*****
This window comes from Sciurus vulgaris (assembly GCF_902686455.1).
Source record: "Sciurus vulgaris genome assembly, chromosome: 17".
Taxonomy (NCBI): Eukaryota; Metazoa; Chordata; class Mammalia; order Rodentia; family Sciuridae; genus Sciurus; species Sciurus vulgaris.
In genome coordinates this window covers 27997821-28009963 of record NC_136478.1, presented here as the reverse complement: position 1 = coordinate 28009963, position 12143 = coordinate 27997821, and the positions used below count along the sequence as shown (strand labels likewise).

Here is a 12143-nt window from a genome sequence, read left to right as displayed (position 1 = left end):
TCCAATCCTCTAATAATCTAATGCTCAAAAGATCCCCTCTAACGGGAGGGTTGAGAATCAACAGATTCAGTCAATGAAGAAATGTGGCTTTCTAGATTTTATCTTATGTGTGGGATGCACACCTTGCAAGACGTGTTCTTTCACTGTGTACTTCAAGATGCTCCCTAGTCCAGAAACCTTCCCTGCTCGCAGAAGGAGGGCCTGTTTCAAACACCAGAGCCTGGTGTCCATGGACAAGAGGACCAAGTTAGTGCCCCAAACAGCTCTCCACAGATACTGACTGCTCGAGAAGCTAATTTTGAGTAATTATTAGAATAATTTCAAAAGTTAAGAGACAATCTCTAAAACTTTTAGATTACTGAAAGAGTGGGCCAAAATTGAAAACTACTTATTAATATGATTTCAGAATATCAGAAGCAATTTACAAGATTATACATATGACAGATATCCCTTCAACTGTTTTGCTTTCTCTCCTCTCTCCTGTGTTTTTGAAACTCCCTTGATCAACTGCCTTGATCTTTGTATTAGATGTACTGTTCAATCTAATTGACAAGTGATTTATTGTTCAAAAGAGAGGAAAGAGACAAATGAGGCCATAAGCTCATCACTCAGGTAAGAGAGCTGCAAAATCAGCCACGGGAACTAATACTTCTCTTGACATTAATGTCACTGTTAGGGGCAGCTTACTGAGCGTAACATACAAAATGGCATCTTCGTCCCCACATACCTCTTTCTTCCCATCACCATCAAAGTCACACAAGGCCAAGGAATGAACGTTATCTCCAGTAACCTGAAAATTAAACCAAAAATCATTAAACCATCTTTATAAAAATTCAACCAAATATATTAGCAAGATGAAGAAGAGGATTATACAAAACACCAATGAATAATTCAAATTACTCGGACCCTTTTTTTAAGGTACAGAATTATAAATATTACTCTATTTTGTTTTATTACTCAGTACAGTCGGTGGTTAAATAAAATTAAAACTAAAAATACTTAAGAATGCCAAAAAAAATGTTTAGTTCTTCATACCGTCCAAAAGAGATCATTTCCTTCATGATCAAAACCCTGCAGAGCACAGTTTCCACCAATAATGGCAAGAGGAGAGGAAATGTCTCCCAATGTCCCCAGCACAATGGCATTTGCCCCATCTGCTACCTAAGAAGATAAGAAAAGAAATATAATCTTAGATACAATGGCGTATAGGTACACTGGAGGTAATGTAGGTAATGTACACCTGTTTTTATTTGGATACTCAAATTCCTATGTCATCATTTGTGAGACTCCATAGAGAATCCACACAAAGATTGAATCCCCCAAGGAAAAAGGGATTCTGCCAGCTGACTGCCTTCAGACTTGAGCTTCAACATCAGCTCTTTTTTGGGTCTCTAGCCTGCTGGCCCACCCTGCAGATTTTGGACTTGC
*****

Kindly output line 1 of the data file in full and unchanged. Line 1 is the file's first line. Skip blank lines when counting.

This window comes from Sciurus vulgaris (assembly GCF_902686455.1).